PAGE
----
Funeral directors are in charge of all the logistics following a death. They complete all the necessary paperwork, make arrangements for the transportation of the body, and put into action the choices made by the family in regards to the funeral service and the final resting place of the body. Beyond the logistics, funeral directors are there to provide moral support and guidance for someone coping with death.

What if a death occurs away from my home town?

We are here to help, we can arrange to have your loved one transported home from anywhere in the world. We will assume responsibility and make the proper arrangements to have them returned to the community. We use the same organization that brings our military home when needed.

What is embalming and what purpose does it serve?

Embalming sanitizes and preserves the body; it also slows down the decomposition process and enhances the appearance of the body damaged by traumatic death or illness. Embalming gives time to the family of the deceased to arrange a service, and allows the family the option of having an open-casket viewing.

What do I do if I am not satisfied with the way a funeral was handled?

Funeral homes and funeral professionals in Alberta are licensed by the Alberta Funeral Services Regulatory Board. If you are unhappy with the way a funeral was handled or the actions of a funeral home in Alberta, you may speak with or proceed with a complaint process to seek resolution of the matter. More information is found at  or by phone at (780) 452-6130 

How much does a funeral cost?

The cost of the funeral varies depending on the wishes you have. The average cost of a funeral is between $5,000-$7,000, however, it varies greatly depending on the kind of service you desire. In general, cremation tends to cost less than burial. The costs include professional services including transportation, embalming and other preparations, the use of a facility for the ceremony, and the purchase of a casket or urn.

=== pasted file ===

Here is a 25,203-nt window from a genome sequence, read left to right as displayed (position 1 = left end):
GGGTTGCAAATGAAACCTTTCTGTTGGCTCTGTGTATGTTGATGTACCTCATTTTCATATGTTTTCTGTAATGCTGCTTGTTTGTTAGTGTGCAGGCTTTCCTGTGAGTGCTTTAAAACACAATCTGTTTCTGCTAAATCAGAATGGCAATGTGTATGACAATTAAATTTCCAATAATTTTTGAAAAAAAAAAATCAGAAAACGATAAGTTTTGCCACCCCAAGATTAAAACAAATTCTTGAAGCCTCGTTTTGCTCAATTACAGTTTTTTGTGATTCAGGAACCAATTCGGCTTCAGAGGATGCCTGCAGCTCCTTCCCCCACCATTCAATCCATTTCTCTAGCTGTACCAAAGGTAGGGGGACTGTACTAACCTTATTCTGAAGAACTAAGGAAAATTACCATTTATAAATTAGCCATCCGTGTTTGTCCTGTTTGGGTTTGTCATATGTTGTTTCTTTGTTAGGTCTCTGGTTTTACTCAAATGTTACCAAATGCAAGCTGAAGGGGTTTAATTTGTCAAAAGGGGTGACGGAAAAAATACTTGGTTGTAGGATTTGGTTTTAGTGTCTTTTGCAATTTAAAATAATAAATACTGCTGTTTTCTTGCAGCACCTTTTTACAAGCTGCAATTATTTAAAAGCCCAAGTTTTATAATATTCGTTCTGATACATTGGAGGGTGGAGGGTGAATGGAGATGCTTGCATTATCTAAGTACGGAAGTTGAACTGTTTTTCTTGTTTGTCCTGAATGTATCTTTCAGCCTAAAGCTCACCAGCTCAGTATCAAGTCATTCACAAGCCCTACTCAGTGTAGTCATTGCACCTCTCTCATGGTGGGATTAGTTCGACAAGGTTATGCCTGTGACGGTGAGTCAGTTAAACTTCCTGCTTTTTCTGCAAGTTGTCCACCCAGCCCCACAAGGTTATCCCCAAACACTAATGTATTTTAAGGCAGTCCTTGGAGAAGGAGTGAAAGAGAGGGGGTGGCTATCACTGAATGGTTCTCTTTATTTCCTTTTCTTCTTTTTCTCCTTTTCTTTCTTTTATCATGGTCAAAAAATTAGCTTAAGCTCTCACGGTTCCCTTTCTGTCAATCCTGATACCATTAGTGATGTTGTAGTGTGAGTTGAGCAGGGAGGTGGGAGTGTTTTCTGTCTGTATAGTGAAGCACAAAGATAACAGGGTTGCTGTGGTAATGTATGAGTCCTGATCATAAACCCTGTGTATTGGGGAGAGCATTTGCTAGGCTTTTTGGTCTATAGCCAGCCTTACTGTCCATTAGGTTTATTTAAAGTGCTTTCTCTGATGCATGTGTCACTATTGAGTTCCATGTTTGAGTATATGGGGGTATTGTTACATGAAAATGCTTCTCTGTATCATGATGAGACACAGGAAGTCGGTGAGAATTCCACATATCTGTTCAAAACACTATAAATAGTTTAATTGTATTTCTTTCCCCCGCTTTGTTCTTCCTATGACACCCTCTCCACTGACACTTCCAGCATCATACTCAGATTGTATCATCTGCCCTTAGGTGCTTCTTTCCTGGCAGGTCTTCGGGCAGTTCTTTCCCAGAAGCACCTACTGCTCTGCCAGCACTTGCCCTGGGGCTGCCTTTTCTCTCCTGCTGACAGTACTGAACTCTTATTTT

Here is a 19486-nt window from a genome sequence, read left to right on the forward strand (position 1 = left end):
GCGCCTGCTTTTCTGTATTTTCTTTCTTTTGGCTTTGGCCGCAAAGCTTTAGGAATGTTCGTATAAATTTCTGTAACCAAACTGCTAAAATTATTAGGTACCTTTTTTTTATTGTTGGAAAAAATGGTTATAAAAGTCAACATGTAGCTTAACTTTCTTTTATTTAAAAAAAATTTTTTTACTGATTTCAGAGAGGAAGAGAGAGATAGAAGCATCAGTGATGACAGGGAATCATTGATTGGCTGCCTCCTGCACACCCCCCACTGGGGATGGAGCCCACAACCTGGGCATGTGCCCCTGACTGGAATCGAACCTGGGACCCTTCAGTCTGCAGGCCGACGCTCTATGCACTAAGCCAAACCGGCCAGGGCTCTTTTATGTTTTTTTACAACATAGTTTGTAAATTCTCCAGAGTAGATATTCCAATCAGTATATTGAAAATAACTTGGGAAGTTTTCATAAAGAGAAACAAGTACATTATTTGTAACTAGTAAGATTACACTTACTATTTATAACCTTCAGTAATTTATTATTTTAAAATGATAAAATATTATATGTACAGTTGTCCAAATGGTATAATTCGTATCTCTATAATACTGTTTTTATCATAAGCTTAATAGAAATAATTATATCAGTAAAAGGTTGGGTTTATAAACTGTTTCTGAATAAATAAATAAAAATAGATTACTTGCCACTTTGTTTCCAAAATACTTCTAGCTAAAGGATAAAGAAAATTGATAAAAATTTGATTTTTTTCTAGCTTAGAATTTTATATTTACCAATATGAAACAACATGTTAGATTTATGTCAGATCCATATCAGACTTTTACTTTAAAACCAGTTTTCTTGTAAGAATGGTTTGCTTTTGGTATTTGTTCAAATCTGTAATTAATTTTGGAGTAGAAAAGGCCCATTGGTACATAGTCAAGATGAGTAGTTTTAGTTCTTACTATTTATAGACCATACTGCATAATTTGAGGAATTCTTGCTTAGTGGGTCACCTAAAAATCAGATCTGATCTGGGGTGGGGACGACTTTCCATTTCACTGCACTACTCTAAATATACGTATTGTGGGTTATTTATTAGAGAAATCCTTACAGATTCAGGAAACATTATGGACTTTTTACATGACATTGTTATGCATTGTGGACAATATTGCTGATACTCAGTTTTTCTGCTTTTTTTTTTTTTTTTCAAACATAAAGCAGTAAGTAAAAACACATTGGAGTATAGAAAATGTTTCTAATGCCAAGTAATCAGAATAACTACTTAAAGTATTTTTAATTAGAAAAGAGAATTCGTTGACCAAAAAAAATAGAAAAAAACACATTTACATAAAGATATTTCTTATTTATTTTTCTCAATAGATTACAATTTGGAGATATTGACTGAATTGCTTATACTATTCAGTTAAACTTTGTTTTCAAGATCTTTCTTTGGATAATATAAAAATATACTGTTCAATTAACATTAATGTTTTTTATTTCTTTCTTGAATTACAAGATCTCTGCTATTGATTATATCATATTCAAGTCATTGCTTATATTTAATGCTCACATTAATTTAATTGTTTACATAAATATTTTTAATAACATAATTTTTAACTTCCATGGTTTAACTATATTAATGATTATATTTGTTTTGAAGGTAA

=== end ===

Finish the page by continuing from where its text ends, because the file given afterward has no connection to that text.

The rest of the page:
Can I personalize a funeral?

Of course you can, in fact, more and more people are opting for a more non-traditional personalized service. There is no right or wrong way to celebrate somebody’s life. There are many unique ways to celebrate life, let the funeral director know exactly what your desires are and they will honour your wishes.

Do we need to have an obituary notice and what is included in one?

It is highly recommended to have an obituary notice that’s either placed in a local newspaper or placed online. An obituary lets the public know that a death has occurred, and gives them information about the service. Obituaries generally include the deceased’s full name, age, city, and date of birth and the city they were living in when they died. It also includes the name of the deceased’s spouse, along with the names of anyone else significant in their lives, such as parents, children or grandchildren. Space may be limited in a newspaper obituary, but you may include a little blurb on the life and legacy of the deceased. An online obituary or memorial website offers you the chance to add a lot more about the deceased.

What happens if the death occurs in the middle of the night or on the weekend?

We are here to help, funeral directors are available 24 hours a day, 7 days a week, and 365 days a year.

Do I need to have an embalming

No, embalming is often an unnecessary expense, even if a viewing is desired. There are times when we would recommend embalming, especially if there is an extended gap between death and burial or cremation.

Why are funerals so expensive?

Funerals are labor intensive and require a lot of work from a lot of people. The cost of a funeral goes beyond merchandise such as caskets, it includes the services of a funeral director in making the necessary arrangements, filling out forms, and dealing with all the other people involved in the death (doctors, lawyers, insurance companies). Funeral directors work an average of 40 hours per funeral. The cost of operating a funeral home is factored into the cost as well. Funeral homes are a 24 hour operation, with extensive facilities that need to be maintained and secured.